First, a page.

The start of the year can be difficult for some. Not everyone enjoys the holiday season and once January rolls into view we still have a couple of months of cold weather (in the northern hemisphere anyway), dark nights and according to the now annual news story the supposed saddest day of the year.
However, as someone who blogs about the NFL I get the excitement of the playoffs to carry me through January and into the NFL off-season that started in February. I am intending to write a few more off-season NFL posts this year, but I don’t cover the league in detail during this time so my schedule is undeniably easier. This enables me to get various bits of writing admin done and I can also pick up the pace on whatever book I’m currently working on.
I have been dutifully working my way through the first draft of the next book in my current series all through the NFL season (a savvy marketer might have a title for said series by book two…) and it is feeling good so far, but that’s likely because I haven’t got to the serious part of editing yet.
There are a couple of things that I have picked up from other writers over the years that I want to quickly run through before I steer this post to some kind of conclusion, or at least write enough for the title to make some sense.
Firstly, I’m a big believer in the first draft’s job being to exist, all it needs to do is get you from beginning to end. Then the serious work of redrafts, polishing and improving the story until it actually works can begin.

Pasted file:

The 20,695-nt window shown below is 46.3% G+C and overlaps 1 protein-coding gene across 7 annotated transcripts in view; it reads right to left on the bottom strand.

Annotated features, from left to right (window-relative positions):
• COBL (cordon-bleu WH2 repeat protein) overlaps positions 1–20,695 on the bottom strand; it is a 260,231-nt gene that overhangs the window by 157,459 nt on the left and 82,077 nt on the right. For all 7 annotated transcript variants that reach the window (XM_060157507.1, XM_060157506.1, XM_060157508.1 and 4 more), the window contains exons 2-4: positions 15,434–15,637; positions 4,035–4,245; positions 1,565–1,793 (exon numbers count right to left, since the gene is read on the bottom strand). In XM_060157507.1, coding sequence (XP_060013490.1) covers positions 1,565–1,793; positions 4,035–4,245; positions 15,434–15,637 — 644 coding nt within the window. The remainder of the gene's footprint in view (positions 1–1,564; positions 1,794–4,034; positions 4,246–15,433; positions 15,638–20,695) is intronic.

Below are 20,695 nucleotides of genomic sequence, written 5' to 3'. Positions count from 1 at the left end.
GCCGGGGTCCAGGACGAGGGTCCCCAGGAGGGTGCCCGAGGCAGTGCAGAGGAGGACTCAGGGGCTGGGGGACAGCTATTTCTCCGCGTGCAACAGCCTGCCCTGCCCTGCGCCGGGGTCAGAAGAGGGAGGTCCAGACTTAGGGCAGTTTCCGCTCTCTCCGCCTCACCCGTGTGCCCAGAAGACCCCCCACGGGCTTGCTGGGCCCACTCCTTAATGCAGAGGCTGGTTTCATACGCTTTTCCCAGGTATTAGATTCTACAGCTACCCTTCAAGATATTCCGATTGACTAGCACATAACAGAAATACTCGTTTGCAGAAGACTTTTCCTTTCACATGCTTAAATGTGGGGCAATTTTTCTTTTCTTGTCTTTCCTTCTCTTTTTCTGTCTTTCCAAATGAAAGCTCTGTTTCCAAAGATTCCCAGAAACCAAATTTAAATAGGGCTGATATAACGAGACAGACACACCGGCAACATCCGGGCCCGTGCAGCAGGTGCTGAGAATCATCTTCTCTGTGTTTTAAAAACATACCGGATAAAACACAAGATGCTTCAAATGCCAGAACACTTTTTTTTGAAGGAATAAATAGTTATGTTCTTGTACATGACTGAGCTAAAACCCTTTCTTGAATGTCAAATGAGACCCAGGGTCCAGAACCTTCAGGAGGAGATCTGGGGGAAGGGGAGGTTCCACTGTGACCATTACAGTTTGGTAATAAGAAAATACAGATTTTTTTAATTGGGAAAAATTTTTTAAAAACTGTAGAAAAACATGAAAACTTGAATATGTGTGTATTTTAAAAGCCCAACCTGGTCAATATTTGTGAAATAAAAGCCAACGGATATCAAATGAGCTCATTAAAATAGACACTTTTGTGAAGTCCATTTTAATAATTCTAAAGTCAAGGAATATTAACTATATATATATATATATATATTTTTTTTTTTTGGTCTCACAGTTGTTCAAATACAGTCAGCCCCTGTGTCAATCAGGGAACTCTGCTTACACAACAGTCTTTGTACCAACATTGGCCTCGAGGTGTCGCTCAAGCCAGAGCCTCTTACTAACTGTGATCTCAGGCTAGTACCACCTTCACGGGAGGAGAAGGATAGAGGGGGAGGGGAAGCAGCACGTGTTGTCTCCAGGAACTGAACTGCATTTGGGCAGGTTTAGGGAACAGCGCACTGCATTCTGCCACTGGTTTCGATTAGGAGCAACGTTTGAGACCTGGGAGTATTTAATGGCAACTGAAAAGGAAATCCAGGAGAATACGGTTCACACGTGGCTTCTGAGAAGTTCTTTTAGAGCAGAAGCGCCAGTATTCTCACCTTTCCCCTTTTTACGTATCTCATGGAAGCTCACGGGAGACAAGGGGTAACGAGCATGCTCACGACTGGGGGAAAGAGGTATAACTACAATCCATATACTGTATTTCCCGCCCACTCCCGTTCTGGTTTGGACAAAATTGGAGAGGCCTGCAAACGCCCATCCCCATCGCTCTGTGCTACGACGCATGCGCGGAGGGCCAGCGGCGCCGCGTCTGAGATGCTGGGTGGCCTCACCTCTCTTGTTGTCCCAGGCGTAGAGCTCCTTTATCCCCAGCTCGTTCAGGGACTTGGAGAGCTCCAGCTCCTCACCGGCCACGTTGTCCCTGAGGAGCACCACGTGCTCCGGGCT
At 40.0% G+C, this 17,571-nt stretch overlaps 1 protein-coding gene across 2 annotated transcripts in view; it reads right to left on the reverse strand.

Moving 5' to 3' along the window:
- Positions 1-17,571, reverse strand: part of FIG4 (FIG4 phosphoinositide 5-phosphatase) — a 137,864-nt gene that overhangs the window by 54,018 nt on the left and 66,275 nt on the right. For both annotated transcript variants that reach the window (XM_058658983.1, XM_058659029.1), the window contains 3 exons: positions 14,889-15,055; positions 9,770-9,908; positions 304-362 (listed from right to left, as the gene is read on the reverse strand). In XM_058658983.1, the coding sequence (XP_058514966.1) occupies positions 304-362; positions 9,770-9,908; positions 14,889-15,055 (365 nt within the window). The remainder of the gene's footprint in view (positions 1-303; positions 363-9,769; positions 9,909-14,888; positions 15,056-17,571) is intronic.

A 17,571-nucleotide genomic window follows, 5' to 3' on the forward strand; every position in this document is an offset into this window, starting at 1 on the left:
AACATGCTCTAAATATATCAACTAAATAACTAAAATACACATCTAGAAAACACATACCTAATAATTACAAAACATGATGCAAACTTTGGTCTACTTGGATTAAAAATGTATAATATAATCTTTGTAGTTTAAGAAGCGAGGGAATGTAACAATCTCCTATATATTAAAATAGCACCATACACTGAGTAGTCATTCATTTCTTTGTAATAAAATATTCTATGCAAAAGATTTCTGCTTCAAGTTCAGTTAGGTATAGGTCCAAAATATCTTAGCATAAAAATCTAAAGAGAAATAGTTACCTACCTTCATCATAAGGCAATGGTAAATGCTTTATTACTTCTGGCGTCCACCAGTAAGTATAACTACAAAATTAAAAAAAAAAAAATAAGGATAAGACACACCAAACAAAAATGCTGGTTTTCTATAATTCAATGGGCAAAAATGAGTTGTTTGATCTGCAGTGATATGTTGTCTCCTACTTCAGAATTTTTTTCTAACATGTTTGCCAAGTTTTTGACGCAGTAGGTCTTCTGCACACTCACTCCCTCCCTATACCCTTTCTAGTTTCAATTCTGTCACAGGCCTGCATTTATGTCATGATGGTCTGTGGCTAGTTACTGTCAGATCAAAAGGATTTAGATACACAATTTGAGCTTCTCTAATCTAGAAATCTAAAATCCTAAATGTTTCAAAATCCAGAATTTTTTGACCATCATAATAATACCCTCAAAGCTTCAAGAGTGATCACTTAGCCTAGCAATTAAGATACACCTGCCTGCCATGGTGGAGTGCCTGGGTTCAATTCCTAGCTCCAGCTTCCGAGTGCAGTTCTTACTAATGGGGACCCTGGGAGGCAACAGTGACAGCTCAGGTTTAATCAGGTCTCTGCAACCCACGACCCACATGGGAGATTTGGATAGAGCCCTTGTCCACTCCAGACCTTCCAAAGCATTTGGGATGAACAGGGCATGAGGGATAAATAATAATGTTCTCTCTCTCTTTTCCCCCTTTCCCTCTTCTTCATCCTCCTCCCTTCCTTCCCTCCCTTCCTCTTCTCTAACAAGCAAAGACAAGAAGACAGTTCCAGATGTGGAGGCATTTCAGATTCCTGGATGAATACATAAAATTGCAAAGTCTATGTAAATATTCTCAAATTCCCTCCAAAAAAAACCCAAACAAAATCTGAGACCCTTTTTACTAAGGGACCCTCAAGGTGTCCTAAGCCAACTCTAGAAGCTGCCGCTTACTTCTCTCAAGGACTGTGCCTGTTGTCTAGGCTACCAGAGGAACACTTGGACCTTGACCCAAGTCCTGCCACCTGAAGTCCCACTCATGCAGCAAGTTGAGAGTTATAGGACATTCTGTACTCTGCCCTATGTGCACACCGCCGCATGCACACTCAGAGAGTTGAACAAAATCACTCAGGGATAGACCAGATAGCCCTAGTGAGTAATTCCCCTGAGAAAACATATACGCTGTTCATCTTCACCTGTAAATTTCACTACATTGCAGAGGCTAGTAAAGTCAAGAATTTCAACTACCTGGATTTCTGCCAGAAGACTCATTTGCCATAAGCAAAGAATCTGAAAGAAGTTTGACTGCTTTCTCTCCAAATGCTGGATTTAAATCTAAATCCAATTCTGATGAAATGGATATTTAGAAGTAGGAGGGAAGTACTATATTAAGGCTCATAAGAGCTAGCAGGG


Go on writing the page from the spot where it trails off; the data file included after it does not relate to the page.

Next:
The second things is that I also like the idea of classifying writers into gardeners and architects, which I picked up from George R R Martin. A writer who is an architect plans out everything before they write while the gardeners discover things as their writing grows. One of the reasons that I like it is whilst the idea feels true, there is some give in the analogy as thanks to time spent in my own garden and years of watching Grand Designs I’m very much aware that not all architects have everything as planned out before building begins as you might think and you definitely need some kind of plan if you hope to not have an overgrown mess for a garden. I think my partner and I have just about managed that in our garden, but I think there are probably elements of both in most writer’s approaches, it is a matter of which approach they favour.
Personally, I think of myself as a semi-organised gardener when it comes to writing. My book ideas usually has an overall arc or theme, some key moments I want to hit and perhaps a plot plan that I base on something John Truby called The Seven Key Steps of Story Structure in his book The Anatomy of Story which is something I use to help me work through a problem if I have lost my thread or if I need to tighten the focus of part of the thing I am writing.